为我们的近邻月球而庆祝 Celebrating our looming lunar neighbor
International Moon Day
International Moon Day is celebrated on July 20, the day humans first set foot on the moon during the Apollo 11 mission in 1969. It recognizes our lunar achievements and highlights scientific and technological advancements, like NASA's Orion spacecraft, seen here. Designed for deep space exploration, Orion completed a test flight to the moon without astronauts in 2022 and will carry out a crewed orbit in 2024. The plan is to return astronauts to the moon's surface in 2025. NASA hopes that these flights, along with events like International Moon Day, will encourage public engagement and education about the moon and its influence on Earth, as well as the potential for future space exploration and colonization.
此景只应天上有 A view that's out of this world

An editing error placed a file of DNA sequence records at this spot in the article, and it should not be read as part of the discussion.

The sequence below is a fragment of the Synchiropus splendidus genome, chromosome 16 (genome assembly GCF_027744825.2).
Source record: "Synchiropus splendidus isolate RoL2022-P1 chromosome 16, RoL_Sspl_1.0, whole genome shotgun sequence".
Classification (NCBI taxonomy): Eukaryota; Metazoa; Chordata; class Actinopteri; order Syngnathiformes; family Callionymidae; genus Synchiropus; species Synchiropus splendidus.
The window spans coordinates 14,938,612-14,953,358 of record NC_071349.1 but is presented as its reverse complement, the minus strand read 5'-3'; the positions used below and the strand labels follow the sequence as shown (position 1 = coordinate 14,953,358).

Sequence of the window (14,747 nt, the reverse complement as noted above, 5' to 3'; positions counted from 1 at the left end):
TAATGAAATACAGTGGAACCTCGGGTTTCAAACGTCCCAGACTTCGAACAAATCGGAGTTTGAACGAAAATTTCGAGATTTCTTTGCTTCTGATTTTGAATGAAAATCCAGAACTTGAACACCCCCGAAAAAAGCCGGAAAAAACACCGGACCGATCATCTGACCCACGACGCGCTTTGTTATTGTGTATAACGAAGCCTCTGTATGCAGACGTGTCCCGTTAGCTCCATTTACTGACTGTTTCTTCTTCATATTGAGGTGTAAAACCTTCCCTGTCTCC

Earth seen from the International Space Station
On April 12, 1961, Russian cosmonaut Yuri Gagarin astounded the world by becoming the first person to travel to outer space. In less than two hours, Gagarin completed a full orbit of the Earth in the Vostok 3KA spacecraft. Less than a month later, Mercury astronaut Alan Shepard became the first American in space. The spectacle of looking back at Earth from space has not lost its charm, as you can see in today's picture taken from the International Space Station. Also known as the 'World Space Party,' Yuri's Night is a global celebration of astronomy and a reflection on how space exploration can unite people in a divided world.
此景只应天上有 Out of this world
Gamboa Crater, Mars